Wednesday, 30 November 2016

Freedom for whom?

They say that a lie can travel halfway round the world before the truth has got its boots on, and the speed of media in the twenty first century is only adding to the truth of that.  The fake story about Nigel Farage moving to the US is still being shared and passed on, despite having been repudiated almost immediately.  It’s just too delicious a story; something that many of us would like to believe because of what it would say about his honesty and consistency.  And it helped that this particular untruth started in the Times, usually regarded as being rather more reliable than the tabloids where many of expect to read untruths - and are rarely disappointed.
It made me think a little bit, though, about the idea of ‘freedom of movement’ and what people mean by it.  The Brexit referendum was won, in part, on the rejection of the idea by the Leave side, but for the suggestion that someone like Farage could, if he wanted, up sticks and move to the USA to have any credibility one has to assume that he would see himself as being free to do so.  And I suspect that he would so see himself.  They’re not quite so opposed to freedom of movement when it comes to themselves.
And that in turn made me wonder what the reaction would be if a lot of American citizens decided that they didn’t like the idea of a Trump presidency and would rather like to emigrate to the UK.  Would they be welcome?  After all, an immigrant is an immigrant wherever he comes from, isn’t he?  And I couldn’t help but conclude that the extent of any welcome might depend on a range of factors.  The most obvious is wealth – wealthy immigrants are always welcomed more than poor ones.  And I rather suspect that ethnic origin and language might play a factor as well.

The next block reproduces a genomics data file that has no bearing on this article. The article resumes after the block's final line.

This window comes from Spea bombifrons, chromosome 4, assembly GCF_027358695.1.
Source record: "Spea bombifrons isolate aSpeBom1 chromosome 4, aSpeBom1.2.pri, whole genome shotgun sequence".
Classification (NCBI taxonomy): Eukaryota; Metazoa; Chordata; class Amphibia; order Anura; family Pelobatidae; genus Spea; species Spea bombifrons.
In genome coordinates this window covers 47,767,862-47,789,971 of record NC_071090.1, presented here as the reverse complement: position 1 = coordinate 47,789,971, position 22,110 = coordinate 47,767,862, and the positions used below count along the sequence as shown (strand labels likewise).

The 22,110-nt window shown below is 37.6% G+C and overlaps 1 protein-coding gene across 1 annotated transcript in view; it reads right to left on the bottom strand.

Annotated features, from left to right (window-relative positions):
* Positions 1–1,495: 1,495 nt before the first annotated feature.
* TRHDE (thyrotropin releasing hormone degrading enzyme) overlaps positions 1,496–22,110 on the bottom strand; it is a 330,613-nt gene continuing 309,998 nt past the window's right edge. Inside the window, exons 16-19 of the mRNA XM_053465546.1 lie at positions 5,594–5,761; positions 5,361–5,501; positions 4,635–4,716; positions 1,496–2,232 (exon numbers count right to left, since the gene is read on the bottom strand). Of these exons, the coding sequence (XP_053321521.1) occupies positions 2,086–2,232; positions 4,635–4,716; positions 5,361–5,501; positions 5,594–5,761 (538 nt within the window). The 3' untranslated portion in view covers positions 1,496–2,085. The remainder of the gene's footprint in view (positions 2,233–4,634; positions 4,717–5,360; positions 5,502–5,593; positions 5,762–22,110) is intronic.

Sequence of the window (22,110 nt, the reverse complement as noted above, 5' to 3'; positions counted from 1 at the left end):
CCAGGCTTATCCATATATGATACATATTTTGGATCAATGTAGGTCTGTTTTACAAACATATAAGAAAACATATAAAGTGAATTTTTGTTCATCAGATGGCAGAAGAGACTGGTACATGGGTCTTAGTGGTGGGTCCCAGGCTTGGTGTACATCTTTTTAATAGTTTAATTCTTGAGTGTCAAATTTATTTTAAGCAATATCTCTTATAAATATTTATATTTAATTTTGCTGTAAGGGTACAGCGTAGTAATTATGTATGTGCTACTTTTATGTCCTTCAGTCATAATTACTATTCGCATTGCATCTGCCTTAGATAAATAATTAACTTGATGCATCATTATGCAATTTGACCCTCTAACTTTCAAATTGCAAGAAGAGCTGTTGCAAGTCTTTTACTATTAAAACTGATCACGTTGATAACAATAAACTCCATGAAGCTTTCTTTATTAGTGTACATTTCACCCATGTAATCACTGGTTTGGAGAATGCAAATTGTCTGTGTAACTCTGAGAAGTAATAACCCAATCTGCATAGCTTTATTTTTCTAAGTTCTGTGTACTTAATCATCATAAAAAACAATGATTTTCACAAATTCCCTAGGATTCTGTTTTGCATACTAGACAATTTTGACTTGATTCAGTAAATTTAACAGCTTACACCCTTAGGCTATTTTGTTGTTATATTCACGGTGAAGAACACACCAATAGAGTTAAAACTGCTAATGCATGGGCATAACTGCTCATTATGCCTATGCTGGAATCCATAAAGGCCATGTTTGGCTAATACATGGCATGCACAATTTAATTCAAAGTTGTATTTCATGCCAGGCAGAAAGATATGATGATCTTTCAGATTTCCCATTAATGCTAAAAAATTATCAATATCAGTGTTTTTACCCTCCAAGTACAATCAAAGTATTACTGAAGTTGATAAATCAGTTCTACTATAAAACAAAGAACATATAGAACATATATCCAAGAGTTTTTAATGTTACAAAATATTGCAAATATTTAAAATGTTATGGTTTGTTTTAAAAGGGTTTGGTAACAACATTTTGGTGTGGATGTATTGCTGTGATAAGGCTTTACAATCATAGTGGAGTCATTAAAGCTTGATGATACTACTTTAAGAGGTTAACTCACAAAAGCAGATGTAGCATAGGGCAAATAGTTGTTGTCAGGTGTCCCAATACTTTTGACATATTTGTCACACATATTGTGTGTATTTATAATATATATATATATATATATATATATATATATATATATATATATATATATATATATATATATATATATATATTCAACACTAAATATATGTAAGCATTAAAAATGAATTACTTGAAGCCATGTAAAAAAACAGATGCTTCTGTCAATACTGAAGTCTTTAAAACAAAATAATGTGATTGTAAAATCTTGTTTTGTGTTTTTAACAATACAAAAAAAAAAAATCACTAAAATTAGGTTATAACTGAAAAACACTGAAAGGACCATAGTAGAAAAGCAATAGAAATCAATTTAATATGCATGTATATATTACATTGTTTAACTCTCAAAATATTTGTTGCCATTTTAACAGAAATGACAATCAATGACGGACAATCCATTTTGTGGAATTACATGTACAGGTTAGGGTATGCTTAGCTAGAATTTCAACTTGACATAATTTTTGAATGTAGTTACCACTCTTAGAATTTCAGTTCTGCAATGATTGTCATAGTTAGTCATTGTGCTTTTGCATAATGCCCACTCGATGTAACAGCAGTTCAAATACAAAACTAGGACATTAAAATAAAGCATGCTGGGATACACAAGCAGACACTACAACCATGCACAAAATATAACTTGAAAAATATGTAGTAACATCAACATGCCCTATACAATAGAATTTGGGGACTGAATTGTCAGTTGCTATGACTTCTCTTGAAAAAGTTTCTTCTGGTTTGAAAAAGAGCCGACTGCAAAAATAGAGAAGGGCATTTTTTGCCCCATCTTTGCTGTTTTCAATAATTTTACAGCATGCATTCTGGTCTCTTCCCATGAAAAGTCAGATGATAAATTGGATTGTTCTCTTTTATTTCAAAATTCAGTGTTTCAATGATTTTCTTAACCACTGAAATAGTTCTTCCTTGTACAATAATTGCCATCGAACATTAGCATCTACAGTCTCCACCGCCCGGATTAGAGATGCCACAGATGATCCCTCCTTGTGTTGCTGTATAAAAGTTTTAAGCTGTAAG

And that brings me back to what people mean when they refer to freedom of movement and restricting it.  It seems to me that they are, ultimately, in favour of freedom of movement for some but not for others.  Rich, white, English-speaking immigrants are more acceptable than poor, black, non-English speakers.  Freedom of movement is seen as a privilege for the few, not a right for the many.  In the case of the parties which traditionally stand for the privileged few, that shouldn’t surprise us – but Labour’s position has essentially become the same, quibbling only about a few details. 

But what if we ask ourselves who are the people with the greatest need to be able to move elsewhere in order to escape a “nasty, brutish and short” existence?  That would be a rather different demographic.

1 comment:

Lesley Kay Hanson said...

I agree with you. It's always ok for rich people to come and have access to services. We have been brainwashed by govt and media to think, 'No you can't. It's ours!' We should be saying to people who need to use them. 'Of course we will share with you. You are welcome.